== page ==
I understand that when you use the term “broken families” it’s because your hearts are hurting for the people going through divorce or separation or conflict with their spouses.
It’s because you’re aching with sadness for the children who won’t be able to grow up with both parents around the dinner table and you desperately want to fix that.
I get it.
My parents have been married for coming up on 40 years and it would destroy me, even now, if something were to happen to that holy bond.
But I just want to throw another voice into the mix: the stepparent.
My husband’s marriage was over long before I came into the picture.
He was living with his daughter as a full-time single dad before he even knew my name.
There was so much pain in the separation of his marriage. It would be ridiculous to deny that.
There was pain and there was brokenness.
Particularly, of course, for Jess. At the end of the day, she’s the one whose life was most impacted.
But slowly, ever so slowly, Christopher and Jess began to form their own little family. One that I eventually was blessed to become a part of. And Jess’ mother formed hers as well.
The divorce had an irreparable impact on all who were involved in it, absolutely, but at what point does brokenness turn into something new?
Every time I hear a pastor preach on “broken families” it makes me feel like the church views my family as less than.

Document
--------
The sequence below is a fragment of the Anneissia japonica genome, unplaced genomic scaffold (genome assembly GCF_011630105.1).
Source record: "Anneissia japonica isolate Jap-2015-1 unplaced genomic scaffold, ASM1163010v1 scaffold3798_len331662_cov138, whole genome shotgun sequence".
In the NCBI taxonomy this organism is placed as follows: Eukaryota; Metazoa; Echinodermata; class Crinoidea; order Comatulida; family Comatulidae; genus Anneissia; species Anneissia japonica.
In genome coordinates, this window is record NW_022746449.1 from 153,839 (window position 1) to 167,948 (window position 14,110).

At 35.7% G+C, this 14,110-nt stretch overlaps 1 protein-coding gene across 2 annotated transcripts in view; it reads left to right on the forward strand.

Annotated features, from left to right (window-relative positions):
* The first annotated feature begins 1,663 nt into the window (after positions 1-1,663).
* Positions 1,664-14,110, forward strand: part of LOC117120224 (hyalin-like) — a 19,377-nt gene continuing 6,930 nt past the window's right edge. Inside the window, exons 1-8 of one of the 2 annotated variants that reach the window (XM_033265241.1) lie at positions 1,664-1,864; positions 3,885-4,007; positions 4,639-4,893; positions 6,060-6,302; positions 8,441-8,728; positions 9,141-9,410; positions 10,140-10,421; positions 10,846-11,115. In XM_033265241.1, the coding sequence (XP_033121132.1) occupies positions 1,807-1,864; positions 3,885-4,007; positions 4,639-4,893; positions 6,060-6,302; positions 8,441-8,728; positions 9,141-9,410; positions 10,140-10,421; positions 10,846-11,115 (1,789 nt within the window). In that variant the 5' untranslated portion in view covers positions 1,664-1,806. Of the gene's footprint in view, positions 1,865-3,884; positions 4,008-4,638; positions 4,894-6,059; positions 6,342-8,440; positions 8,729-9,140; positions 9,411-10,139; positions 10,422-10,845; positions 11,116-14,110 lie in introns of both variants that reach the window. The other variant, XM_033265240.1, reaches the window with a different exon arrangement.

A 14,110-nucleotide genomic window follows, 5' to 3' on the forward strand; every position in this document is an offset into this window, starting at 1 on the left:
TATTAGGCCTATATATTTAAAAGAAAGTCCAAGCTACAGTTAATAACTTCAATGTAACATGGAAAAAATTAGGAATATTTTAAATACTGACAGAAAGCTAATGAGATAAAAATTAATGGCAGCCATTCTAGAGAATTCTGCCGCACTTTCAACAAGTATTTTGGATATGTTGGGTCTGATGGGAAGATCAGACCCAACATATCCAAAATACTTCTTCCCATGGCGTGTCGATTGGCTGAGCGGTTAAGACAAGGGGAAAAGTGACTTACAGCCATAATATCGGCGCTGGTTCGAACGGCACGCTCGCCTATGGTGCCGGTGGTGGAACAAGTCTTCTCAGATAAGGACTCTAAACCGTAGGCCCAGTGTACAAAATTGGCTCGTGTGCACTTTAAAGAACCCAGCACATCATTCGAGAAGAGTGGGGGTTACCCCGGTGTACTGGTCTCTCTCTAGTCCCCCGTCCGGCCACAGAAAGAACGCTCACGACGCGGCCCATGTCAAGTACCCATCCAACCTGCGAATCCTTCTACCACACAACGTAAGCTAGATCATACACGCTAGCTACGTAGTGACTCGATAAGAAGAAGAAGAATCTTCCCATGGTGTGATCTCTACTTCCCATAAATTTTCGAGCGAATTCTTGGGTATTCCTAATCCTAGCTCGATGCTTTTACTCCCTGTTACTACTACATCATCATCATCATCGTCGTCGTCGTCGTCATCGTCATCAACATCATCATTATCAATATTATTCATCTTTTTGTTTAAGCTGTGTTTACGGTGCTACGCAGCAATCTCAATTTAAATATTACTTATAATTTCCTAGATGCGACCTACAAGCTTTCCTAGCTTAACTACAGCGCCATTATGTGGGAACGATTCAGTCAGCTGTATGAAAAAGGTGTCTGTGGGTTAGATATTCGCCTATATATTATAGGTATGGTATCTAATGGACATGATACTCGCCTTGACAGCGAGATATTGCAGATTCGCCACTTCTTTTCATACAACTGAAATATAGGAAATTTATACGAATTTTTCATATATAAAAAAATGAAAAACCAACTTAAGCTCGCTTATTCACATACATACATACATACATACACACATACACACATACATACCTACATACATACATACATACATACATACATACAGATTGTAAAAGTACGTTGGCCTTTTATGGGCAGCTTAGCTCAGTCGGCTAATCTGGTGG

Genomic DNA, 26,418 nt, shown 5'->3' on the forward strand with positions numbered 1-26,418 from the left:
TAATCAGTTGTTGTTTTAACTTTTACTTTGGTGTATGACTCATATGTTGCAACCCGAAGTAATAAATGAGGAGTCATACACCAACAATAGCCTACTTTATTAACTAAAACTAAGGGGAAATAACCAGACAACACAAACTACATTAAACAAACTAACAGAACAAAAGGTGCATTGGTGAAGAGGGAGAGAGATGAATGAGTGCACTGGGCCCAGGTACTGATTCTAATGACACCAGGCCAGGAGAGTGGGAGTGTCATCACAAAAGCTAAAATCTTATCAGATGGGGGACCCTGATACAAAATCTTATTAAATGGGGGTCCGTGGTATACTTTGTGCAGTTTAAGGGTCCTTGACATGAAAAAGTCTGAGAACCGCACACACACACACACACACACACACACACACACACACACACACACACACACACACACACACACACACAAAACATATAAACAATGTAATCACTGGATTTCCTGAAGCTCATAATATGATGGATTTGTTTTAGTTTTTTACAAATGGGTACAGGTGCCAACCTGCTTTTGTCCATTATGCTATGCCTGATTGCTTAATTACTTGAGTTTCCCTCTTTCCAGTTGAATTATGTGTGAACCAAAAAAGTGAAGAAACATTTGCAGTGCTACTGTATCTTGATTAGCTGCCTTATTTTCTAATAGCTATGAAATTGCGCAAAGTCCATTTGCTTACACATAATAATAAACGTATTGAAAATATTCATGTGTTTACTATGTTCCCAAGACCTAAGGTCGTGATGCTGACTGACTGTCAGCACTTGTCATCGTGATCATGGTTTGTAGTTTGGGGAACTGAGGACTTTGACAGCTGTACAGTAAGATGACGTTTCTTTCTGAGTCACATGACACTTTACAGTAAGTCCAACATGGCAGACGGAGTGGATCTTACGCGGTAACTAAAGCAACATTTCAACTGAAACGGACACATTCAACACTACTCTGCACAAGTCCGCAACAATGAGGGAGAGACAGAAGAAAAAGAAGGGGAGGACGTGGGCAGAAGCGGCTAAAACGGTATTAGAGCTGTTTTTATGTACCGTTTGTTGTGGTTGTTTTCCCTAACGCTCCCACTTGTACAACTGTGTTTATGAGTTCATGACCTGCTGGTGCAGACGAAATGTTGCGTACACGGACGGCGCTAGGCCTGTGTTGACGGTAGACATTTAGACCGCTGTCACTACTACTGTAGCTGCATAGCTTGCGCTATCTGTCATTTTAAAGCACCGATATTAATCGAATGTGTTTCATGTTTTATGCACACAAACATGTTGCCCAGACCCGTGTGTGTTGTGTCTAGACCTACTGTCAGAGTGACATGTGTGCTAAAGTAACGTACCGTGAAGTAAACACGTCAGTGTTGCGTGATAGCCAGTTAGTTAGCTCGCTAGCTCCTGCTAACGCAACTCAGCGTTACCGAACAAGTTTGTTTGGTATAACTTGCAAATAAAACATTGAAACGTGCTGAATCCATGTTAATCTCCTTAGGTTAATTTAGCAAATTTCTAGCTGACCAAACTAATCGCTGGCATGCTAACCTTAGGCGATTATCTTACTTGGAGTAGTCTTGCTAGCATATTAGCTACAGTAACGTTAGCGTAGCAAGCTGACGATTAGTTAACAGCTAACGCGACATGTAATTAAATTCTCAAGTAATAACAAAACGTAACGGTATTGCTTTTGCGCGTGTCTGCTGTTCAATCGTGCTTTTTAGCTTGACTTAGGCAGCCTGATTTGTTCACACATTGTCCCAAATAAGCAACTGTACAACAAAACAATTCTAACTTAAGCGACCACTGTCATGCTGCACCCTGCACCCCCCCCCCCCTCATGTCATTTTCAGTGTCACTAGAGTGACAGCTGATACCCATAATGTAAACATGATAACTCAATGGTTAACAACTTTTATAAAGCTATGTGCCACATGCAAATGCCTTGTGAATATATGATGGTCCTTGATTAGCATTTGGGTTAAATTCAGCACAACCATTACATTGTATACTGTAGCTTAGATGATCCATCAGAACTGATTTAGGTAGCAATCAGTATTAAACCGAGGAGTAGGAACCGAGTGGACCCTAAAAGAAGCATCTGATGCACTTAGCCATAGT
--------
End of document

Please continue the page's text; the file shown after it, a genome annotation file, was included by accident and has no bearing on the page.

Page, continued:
That they view stepparents as accessories to a crime they weren’t even present to witness.
I am not advocating for divorce or denying its indelible impact, but what we say matters. Language matters.
And this isn’t just about stepfamilies, either.
What about single parents who escaped abusive spouses or unhealthy marriages, but come to church and hear a sermon on how their family – one with just one parent in it now – isn’t good enough? Is “broken”?
I believe that marriage is a sacred covenant, one that I do not take lightly, and that divorce is a serious, life-changing decision.
But I also believe that God heals people. God heals families. And that doesn’t always look like putting things back together into their original orientation.
Families with single parents, families with stepparents, families with grandparents raising children and all situations in between, they are just that:
I don’t want the church to stop focusing on creating and sustaining healthy marriages and healthy families, I just want us to remember that that doesn’t always look like mom, dad, and 2.5 biological kids.
And that’s okay.
If your family looks different than the “normal” family, if your family has parts that are bruised or pained or born out of struggle, that’s okay.
That is more than okay.
You are still a family.
Full, whole, and holy.